Virginia State Seal

Virginia Department of Historic Resources

The pikeman image as well as the Musketeer image map are from engravings by Jacob de Gheyn, first published in 1607 as a military manual entitled The Exercise of Armes.
508 compliant text links:
breast plates
armor strap


Click on shaded areas of this image to see examples of armor from DHR Archaeological Collections.

In 1607 when the Jamestown Colony was established, England and other European powers were contesting over lands in the new world. The actual placement of Jamestown itself was much influenced by fear of attack by other Europeans. In the early years colonists made requests to England for more armor and they regularly inventoried arms and armor that existed at each settlement.

A gentleman may have arrived with a full suit of armor. However, the basic armor of the infantryman in early-17th-century England and Europe was the so-called pikeman's suit. It consisted of a helmet, a breastplate, a backplate, and two tassets, or metal skirts, to protect the thighs.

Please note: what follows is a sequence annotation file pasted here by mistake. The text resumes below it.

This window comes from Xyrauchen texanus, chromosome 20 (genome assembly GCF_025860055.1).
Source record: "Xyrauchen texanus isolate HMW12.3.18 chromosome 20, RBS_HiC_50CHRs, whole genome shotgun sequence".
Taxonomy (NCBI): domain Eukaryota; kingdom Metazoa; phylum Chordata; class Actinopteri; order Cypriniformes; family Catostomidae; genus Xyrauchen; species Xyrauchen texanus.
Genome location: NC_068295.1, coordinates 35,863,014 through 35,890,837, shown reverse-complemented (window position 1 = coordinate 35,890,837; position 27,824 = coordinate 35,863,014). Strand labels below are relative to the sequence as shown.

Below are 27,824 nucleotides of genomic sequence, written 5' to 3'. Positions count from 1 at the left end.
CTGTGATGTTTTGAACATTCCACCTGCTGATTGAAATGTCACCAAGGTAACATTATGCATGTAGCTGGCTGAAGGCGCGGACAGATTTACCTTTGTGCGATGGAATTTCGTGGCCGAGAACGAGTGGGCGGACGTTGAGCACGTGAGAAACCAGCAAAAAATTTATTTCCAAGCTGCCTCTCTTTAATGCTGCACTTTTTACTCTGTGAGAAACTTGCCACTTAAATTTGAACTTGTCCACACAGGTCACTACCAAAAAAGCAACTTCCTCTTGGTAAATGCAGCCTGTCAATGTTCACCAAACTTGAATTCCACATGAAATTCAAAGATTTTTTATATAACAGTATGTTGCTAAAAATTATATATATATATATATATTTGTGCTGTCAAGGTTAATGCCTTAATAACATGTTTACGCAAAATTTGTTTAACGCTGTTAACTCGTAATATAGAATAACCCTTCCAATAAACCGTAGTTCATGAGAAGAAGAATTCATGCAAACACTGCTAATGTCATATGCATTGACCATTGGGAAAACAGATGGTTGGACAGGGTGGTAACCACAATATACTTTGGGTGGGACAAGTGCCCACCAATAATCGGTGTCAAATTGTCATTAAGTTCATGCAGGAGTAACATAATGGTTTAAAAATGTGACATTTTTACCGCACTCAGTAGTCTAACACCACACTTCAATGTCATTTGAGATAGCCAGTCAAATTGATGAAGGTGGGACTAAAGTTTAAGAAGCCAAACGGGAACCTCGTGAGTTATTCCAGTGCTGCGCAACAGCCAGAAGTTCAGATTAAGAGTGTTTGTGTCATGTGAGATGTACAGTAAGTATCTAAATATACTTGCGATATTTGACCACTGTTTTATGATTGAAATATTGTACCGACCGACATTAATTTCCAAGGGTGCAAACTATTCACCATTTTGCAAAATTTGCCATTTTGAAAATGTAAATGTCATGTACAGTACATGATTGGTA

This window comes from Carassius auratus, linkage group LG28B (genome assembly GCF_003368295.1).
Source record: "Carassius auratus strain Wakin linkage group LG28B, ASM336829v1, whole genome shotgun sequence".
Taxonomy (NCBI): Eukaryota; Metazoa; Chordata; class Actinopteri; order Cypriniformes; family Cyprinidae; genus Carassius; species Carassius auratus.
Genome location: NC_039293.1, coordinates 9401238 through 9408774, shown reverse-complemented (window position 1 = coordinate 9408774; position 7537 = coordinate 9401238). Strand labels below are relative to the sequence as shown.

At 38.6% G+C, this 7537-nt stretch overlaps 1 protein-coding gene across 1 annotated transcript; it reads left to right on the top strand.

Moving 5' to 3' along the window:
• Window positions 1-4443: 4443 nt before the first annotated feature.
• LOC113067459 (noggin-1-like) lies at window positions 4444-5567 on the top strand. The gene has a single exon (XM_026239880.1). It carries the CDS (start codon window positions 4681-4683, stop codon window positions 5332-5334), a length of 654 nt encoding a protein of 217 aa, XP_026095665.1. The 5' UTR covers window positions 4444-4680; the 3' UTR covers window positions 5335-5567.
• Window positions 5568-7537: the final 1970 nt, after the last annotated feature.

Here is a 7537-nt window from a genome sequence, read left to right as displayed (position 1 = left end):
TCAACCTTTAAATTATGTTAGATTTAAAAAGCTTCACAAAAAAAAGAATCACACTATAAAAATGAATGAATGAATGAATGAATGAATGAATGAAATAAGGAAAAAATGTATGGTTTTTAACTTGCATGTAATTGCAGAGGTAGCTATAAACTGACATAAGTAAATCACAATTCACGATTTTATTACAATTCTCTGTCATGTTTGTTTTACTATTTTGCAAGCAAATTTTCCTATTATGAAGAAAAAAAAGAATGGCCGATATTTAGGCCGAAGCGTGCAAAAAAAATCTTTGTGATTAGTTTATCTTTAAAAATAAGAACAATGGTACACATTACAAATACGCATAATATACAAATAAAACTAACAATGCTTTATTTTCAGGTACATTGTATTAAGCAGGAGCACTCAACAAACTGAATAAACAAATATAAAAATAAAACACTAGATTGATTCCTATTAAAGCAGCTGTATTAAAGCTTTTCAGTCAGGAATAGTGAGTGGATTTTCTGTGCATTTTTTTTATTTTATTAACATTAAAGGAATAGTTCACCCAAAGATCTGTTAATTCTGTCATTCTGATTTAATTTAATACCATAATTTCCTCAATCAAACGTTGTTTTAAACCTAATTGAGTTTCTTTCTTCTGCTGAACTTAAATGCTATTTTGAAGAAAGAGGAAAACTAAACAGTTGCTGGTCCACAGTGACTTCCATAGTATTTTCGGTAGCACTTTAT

The Pikeman - The pikeman's suit in this illustration is similar to the suits of armor brought by the Virginia Company for use at Jamestown. The specific style of many armor pieces recovered from Virginia archaeological sites would have been considered old fashioned and out of date in England at the time. Check out the helmet, the small strap holding the breastplate, the breastplate, the tasset, and the sword.

If you have questions or information about comparable artifacts from Virginia collections please contact
Dee DeRoche
, Phone: (804) 367-2323 ext. 134; Fax: (804) 367-2972.
Musketeer Image Map DHR Collections